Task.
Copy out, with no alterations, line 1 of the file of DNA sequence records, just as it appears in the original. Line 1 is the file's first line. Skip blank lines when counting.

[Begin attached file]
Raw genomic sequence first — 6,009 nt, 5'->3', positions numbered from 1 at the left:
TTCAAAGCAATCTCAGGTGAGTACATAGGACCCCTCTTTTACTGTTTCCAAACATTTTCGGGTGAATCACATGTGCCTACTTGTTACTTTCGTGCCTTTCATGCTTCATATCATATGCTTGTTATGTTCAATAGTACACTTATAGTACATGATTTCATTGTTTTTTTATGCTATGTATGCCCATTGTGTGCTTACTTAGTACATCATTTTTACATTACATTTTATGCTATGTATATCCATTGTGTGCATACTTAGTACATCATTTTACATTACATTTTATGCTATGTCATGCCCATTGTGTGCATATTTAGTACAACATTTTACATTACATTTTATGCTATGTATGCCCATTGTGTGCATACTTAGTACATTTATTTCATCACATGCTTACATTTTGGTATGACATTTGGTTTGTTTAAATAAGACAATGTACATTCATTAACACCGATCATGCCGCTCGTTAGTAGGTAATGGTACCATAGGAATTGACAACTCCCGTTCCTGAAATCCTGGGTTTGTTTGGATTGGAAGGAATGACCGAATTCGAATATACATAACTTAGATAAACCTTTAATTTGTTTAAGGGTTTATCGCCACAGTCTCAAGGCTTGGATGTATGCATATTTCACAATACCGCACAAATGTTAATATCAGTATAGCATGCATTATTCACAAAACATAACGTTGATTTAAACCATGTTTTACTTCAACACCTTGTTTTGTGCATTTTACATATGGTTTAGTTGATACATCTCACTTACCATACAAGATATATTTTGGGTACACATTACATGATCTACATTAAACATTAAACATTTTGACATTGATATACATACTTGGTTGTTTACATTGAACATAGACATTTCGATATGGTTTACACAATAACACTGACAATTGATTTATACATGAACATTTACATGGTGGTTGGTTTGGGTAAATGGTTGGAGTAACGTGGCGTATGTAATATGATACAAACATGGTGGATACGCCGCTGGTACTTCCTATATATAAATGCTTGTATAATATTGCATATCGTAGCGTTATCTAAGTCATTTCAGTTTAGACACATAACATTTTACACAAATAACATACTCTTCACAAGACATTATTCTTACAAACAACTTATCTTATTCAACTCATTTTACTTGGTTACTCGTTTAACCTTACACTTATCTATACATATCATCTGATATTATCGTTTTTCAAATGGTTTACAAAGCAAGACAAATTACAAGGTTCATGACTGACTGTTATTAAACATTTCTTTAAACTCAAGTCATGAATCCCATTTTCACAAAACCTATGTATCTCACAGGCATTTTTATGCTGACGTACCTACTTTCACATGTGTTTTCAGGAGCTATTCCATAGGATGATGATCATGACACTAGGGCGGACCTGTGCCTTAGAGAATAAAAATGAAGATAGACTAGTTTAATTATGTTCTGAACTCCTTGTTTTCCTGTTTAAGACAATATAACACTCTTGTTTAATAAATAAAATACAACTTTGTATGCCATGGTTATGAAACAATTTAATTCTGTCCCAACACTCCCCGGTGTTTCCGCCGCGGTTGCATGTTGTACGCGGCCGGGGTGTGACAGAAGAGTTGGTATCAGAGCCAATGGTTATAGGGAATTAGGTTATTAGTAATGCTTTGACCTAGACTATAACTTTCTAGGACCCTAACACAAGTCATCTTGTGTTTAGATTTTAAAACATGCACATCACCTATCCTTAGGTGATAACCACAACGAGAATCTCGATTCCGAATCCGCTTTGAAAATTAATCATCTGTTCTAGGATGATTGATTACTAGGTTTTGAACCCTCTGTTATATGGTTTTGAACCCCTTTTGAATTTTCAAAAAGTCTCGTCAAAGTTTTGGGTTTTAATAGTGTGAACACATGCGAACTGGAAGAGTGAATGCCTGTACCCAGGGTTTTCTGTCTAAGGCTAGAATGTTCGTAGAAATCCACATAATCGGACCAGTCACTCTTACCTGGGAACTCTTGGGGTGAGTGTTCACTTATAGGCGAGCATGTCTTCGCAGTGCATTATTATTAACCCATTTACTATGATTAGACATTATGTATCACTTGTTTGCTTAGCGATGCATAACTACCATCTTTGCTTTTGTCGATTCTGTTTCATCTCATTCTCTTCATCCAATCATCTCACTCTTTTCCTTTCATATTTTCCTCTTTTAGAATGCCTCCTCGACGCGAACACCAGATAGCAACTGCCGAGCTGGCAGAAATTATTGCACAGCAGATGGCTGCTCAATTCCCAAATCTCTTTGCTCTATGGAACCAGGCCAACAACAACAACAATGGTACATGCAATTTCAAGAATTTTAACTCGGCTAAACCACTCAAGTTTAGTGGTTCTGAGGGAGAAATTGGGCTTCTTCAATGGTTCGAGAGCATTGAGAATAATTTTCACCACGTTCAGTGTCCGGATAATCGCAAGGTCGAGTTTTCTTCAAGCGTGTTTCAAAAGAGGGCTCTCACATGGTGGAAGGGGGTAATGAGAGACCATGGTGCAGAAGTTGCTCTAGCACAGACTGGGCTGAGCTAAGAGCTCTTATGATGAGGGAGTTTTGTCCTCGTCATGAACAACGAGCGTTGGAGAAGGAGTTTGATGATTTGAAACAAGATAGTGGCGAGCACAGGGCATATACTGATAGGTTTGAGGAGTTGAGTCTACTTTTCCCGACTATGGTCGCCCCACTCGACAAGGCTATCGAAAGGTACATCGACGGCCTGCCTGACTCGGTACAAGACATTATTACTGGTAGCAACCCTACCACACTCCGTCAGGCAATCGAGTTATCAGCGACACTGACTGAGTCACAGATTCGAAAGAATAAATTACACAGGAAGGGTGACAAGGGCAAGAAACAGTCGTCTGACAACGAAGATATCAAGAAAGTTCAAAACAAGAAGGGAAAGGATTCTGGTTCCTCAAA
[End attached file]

Raw genomic sequence first — 6,009 nt, 5'->3', positions numbered from 1 at the left: